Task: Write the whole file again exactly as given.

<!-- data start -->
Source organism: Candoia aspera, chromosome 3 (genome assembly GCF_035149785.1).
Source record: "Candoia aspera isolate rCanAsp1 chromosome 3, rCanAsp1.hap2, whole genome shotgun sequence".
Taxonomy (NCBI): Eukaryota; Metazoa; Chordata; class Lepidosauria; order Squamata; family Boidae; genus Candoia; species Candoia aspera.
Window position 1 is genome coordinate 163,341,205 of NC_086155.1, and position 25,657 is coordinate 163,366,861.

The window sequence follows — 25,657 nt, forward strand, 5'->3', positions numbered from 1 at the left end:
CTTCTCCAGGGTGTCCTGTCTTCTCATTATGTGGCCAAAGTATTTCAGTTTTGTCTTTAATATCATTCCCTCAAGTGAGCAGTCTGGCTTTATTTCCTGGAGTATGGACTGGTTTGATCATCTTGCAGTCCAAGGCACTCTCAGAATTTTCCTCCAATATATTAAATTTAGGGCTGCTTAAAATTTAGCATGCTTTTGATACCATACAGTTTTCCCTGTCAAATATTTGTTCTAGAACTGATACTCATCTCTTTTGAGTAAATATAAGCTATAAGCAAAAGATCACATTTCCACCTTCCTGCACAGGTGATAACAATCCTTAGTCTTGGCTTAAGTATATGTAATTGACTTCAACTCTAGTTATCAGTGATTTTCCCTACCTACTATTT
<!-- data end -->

Source organism: Candoia aspera, chromosome 3 (genome assembly GCF_035149785.1).
Source record: "Candoia aspera isolate rCanAsp1 chromosome 3, rCanAsp1.hap2, whole genome shotgun sequence".
Taxonomy (NCBI): Eukaryota; Metazoa; Chordata; class Lepidosauria; order Squamata; family Boidae; genus Candoia; species Candoia aspera.
Window position 1 is genome coordinate 163,341,205 of NC_086155.1, and position 25,657 is coordinate 163,366,861.

The window sequence follows — 25,657 nt, forward strand, 5'->3', positions numbered from 1 at the left end:
CTTCTCCAGGGTGTCCTGTCTTCTCATTATGTGGCCAAAGTATTTCAGTTTTGTCTTTAATATCATTCCCTCAAGTGAGCAGTCTGGCTTTATTTCCTGGAGTATGGACTGGTTTGATCATCTTGCAGTCCAAGGCACTCTCAGAATTTTCCTCCAATATATTAAATTTAGGGCTGCTTAAAATTTAGCATGCTTTTGATACCATACAGTTTTCCCTGTCAAATATTTGTTCTAGAACTGATACTCATCTCTTTTGAGTAAATATAAGCTATAAGCAAAAGATCACATTTCCACCTTCCTGCACAGGTGATAACAATCCTTAGTCTTGGCTTAAGTATATGTAATTGACTTCAACTCTAGTTATCAGTGATTTTCCCTACCTACTATTT